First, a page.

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That's a really nice offer, Phil, but I think we'll leave it and plant some other little plants round it - I have some  primroses and cowslips that need dividing, also lots of bluebell bulbs which I've already dug up.   I really don't want to pull it shrieking from the ground seeing as it's trying so hard to stay alive!!  

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This stump story has reminded me about one we had in the middle of the lawn.  It had been a very large holly tree which my husband had cut down.   He and the lads dug around it quite deep then roped it to the tow hitch on our Shogun.  It was funny but also a bit scary to watch as he tried to get the roots out of the ‘flinty’ ground.  At one point the front of the car lifted off the ground.   I’ve got photos somewhere of the exercise, I’ll try to find them when I’ve got more time.   I think you can buy something to pour into the stump to disintegrate it ...... I might be wrong though. 

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I had a similar problem with an old Christmas tree, whilst living at Saxondale. I managed to get my Land Rover into the front garden, and used a series of chains, but it only managed to drag the LR towards the tree base. Undeterred, I fixed hooks round a few of the biggest roots, and gradually managed it, by snapping them, until the thing came out with a sudden lurch, and the LR shot backwards at a terrific rate !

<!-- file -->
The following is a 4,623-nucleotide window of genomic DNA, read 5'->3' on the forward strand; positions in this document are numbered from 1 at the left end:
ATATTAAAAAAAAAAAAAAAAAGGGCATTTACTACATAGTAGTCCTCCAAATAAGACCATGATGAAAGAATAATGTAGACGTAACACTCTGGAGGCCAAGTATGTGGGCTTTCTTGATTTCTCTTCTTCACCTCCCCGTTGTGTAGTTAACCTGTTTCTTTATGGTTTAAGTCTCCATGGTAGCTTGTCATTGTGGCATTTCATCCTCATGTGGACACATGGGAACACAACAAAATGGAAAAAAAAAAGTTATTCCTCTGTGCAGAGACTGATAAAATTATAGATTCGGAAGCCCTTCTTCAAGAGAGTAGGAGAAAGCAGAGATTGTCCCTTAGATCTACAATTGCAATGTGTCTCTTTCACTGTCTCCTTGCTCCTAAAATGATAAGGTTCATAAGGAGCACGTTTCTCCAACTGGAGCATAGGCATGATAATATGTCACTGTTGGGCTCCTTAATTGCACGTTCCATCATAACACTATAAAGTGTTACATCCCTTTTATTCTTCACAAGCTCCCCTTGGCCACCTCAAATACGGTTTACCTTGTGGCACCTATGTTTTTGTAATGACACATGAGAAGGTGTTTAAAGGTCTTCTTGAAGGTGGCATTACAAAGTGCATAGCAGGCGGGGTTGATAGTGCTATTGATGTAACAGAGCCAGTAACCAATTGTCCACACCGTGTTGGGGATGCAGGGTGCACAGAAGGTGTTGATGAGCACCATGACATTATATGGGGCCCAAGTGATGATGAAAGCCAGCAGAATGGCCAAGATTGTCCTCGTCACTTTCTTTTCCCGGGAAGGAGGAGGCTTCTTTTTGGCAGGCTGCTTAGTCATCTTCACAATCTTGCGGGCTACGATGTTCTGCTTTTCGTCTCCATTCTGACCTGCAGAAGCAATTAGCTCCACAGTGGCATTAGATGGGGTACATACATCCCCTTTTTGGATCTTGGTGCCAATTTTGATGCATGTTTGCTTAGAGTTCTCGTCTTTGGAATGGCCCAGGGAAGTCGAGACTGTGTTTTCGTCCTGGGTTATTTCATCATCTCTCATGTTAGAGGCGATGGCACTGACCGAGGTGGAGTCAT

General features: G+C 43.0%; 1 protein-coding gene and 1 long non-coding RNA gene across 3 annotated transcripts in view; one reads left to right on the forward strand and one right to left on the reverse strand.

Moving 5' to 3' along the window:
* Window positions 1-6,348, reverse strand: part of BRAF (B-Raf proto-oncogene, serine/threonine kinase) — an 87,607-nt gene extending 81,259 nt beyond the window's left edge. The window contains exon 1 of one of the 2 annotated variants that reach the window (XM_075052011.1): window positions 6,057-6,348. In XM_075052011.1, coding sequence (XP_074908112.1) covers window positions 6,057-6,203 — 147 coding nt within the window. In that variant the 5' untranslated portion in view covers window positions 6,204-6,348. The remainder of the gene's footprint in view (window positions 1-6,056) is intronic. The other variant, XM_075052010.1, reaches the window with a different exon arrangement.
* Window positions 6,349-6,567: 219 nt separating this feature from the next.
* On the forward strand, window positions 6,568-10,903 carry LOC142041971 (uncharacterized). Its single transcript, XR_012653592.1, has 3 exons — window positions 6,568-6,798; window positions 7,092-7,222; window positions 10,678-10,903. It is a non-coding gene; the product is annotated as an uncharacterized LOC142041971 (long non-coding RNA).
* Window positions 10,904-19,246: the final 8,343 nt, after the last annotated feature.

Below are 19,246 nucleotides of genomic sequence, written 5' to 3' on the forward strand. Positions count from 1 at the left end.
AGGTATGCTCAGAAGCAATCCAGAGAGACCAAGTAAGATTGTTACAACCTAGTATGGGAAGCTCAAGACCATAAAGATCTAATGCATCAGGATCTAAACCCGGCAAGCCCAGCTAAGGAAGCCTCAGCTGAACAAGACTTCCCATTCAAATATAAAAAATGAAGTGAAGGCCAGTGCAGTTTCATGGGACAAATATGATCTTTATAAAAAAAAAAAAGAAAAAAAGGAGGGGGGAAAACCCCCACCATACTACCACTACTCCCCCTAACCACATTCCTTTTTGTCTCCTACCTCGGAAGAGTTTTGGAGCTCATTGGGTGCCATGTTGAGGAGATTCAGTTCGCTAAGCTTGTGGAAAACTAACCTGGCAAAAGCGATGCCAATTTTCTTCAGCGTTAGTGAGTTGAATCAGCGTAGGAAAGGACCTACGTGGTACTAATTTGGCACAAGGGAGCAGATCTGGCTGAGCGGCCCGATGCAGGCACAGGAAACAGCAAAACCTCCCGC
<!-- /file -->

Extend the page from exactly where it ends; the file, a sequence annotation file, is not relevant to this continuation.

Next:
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Margie, you could try selecting one decent shoot and letting it grow on.  Then maybe train it as an 'espalier' or somesuch, up a bit of trellis.  With proper pruning you may get a crop of decent apples, but I suspect the stump may eventually rot.  Things will grow if you let them.

 

On the subject of 'stump stories'.  The year I had my heart attack, I decided to move a Peony (Sarah Bernhardt).  It was a good 20 years old then...  I still have it and it's in flower right now.  Anyway, having read that Peonies don't like being moved, I decided to dig around it and try to move the roots in a big lump of soil, to disturb them as little as possible.  Having dug around.. I pushed my fork under the plant and attempted to lift it... It wouldn't budge.  I tried from all sides and was beginning to work up quite a sweat, but the thing wouldn't move.  Mrs Col was urging me to be careful not to have another heart attack..  I decided to try lifting one side to see which root was holding the thing.  As I did so, the whole plant lifted away with almost no effort.  My fork was firmly jammed under a three inch thick root from next doors tree..

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Drill a few holes deep as you can go with a flat head drill, fill the holes with caustic soda, wrap a plastic bag around in, leave for 6 months, then smash it up with lump hammer, other then that burn it. 

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Thanks so much for all the advice everyone......  but  because of all the new growth, I really would feel like a murderer if I killed it now!   Silly,  I know but that's just me.   It's not in the middle of the lawn anyway so it's not a big inconvenience to leave it in situ, and it can be made a feature of with some cowslips and primroses round it.   I'll just keep trimming the shoots and see what happens.    If it does get out of hand, I suppose I'll have to have a rethink....